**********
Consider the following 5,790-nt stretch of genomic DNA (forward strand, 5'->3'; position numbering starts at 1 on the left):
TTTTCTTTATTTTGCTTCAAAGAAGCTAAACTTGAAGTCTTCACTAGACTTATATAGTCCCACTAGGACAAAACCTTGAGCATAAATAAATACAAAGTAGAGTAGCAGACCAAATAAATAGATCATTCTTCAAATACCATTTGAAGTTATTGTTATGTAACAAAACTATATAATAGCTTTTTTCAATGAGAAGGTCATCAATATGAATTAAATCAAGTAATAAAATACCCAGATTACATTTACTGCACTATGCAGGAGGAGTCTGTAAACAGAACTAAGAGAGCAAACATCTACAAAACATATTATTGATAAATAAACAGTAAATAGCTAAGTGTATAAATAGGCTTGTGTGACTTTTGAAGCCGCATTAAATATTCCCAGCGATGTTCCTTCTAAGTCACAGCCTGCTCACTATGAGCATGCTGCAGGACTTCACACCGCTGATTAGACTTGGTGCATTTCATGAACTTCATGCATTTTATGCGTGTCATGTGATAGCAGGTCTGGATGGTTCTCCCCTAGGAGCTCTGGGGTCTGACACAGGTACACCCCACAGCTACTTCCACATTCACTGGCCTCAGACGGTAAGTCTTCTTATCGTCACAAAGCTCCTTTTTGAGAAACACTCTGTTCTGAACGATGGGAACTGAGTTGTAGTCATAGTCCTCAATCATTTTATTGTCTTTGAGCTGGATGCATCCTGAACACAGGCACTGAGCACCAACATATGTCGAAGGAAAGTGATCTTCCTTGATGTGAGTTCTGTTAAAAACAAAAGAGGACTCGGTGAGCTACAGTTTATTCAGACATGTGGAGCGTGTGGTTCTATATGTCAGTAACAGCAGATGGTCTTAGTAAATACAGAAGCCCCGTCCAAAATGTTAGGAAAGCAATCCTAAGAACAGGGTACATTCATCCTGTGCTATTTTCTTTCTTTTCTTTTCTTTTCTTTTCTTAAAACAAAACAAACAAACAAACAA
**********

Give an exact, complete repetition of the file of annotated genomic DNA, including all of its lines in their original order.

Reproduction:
Consider the following 5,790-nt stretch of genomic DNA (forward strand, 5'->3'; position numbering starts at 1 on the left):
TTTTCTTTATTTTGCTTCAAAGAAGCTAAACTTGAAGTCTTCACTAGACTTATATAGTCCCACTAGGACAAAACCTTGAGCATAAATAAATACAAAGTAGAGTAGCAGACCAAATAAATAGATCATTCTTCAAATACCATTTGAAGTTATTGTTATGTAACAAAACTATATAATAGCTTTTTTCAATGAGAAGGTCATCAATATGAATTAAATCAAGTAATAAAATACCCAGATTACATTTACTGCACTATGCAGGAGGAGTCTGTAAACAGAACTAAGAGAGCAAACATCTACAAAACATATTATTGATAAATAAACAGTAAATAGCTAAGTGTATAAATAGGCTTGTGTGACTTTTGAAGCCGCATTAAATATTCCCAGCGATGTTCCTTCTAAGTCACAGCCTGCTCACTATGAGCATGCTGCAGGACTTCACACCGCTGATTAGACTTGGTGCATTTCATGAACTTCATGCATTTTATGCGTGTCATGTGATAGCAGGTCTGGATGGTTCTCCCCTAGGAGCTCTGGGGTCTGACACAGGTACACCCCACAGCTACTTCCACATTCACTGGCCTCAGACGGTAAGTCTTCTTATCGTCACAAAGCTCCTTTTTGAGAAACACTCTGTTCTGAACGATGGGAACTGAGTTGTAGTCATAGTCCTCAATCATTTTATTGTCTTTGAGCTGGATGCATCCTGAACACAGGCACTGAGCACCAACATATGTCGAAGGAAAGTGATCTTCCTTGATGTGAGTTCTGTTAAAAACAAAAGAGGACTCGGTGAGCTACAGTTTATTCAGACATGTGGAGCGTGTGGTTCTATATGTCAGTAACAGCAGATGGTCTTAGTAAATACAGAAGCCCCGTCCAAAATGTTAGGAAAGCAATCCTAAGAACAGGGTACATTCATCCTGTGCTATTTTCTTTCTTTTCTTTTCTTTTCTTTTCTTAAAACAAAACAAACAAACAAACAA